Is Thailand Going The Way of Cambodia? The Thai Rouge are Coming…
Imagine a fervently Buddhist country with a famously peace-loving, constantly smiling, conflict-averse populace. It is a favourite with expatriates who enjoy low costs, the tropical climate, the friendly locals and the highly accommodating
exotic-looking woman folk. The capital is adorned with a spectacular golden-domed, Buddha-statued royal palace in its heart, next to the massive river dissecting the town. Beneath the surface there is trouble brewing, however. The lighter-skinned
mixed-Chinese capital city elite that runs the country faces growing pressure from the dark-skinned poverty-stricken rural folk who are increasingly unhappy with being treated second-class and sneered upon as if they were untouchables or animals.
They are fed up with the current state of affairs and brandish blood-red bandanas to show their dissatisfaction with the corrupt self-serving political regime. Coups are commonplace and police are merely there to take bribes. An insurgency is
brewing in part of the country and the corrupt and inefficient army is powerless to stop it. The red-flag-waving downtrodden country folk are burning with a pent-up desire to take revenge on the bloodsucking elite and their government and business
cronies. The King is the only person keeping the two irreconcilable parties apart and only reverence to his royal person avoids the spilling of blood.
Thailand circa 2008?
Nope. Cambodia circa 1970.
Outlandish? Ridiculous? Couldn’t possibly happen?
I don’t know, but history tends to repeat itself with distressing regularity. Take Rwanda. The Hutus massacre a Million Tutsis. There is international outrage. Movies are made extolling the horrors of the massacre. Never Again –
the battle cry goes out.
Fast forward a few years and the Hutus and Tutsis are slitting each other’s throats once again. This time in neighbouring Congo. Is it really so inconceivable that what happened in China, Vietnam, Cambodia and most recently Nepal could happen in
Thailand? After all, Thailand is perhaps the only country in the region that has never resolved its internal class and ethnic conflicts and preferred to sweep them under the carpet. The underlying dynamics are exactly the same as they were in
Cambodia prior to 1970 and recent events seem to be pointing into the same unimaginably horrific direction. As witnessed in the land of the Khmer, centuries of pent-up frustration in a face-saving, hierarchical society tends to swing the pendulum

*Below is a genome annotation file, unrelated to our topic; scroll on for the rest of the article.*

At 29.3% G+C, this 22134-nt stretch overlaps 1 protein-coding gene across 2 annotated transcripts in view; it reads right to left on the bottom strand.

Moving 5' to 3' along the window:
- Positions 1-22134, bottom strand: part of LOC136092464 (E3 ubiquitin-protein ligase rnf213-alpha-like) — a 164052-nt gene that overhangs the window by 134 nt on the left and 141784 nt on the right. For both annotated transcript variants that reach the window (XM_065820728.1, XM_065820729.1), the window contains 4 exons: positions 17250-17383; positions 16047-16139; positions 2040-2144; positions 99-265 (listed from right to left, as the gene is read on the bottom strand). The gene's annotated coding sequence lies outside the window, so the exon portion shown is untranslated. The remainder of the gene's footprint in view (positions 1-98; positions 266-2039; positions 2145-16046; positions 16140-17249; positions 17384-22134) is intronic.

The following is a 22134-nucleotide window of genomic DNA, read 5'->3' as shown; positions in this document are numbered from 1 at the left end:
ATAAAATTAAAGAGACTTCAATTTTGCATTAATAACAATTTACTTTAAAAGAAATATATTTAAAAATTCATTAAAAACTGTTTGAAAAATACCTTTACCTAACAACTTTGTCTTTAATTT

in the opposite direction when finally let loose, with a bloody orgy of free-for all gleeful massacres where old scores are finally settled.
Let me stress that I do not wish for such an outcome, though I can’t help but hallucinate, dark-skinned Asian peasants filling up virulently green rice-paddies with blood-stained corpses whenever I see PPP supporters waving those red flags and
shouting communist-sounding slogans. Am I the only one who instantly associates to the Khmer Rouge when I see these images on TV? Is it only me who has nightmares about Thais killing each other in a futile civil war while terrified foreigners
are airlifted from walled embassies in the last minute, just before the raging crowd floods through the gates? Will they one day make Oscar-winning movies about the killing fields of Korat? Will future tourists a few decades from now marvel in
horror at the thousands of human skulls piled up in a wat? I really hope not. But I wouldn’t bet on it.
You see, I grew up in a communist country. My grandparents survived both Nazi and Communist rule. There is one thing I can tell you about both communism and fascism. It has little to do with economics, but everything to do with the baser
of human emotions and instincts. In a society where the rich are too rich and the poor too poor, there always comes a time when the downtrodden, particularly the lazy and stupid among them, rise up in envy to dethrone the competent and the rich
and rule over everyone else, including the decent, intelligent section of the lower classes. Needless to say, the upper classes are at fault as well. They treat the less fortunate with unnecessary harshness and disdain. Their arrogance is limitless
and so blind that they believe the status quo can never be broken. Then in a flurry of revolution they suddenly find themselves headless or hanging from trees. I have a nasty feeling that the PAD is really pushing its luck and the peasants might
eventually rise up following a very likely economic collapse. By the way, a revolution might very well happen in the U.S. as well, if leading Trend Forecaster Gerald Celente is to be believed (go look him up on YouTube). You may well see banksters
and politicians hanging from trees in New York and D.C. once enough people have lost their homes and / or their livelihoods. After all, Gerald accurately forecasted the fall of the Soviet Union, the 97 Asian crisis, the Dotcom Bust and the current
economic collapse. But that is a whole different story…
A great analogy and a very well put together.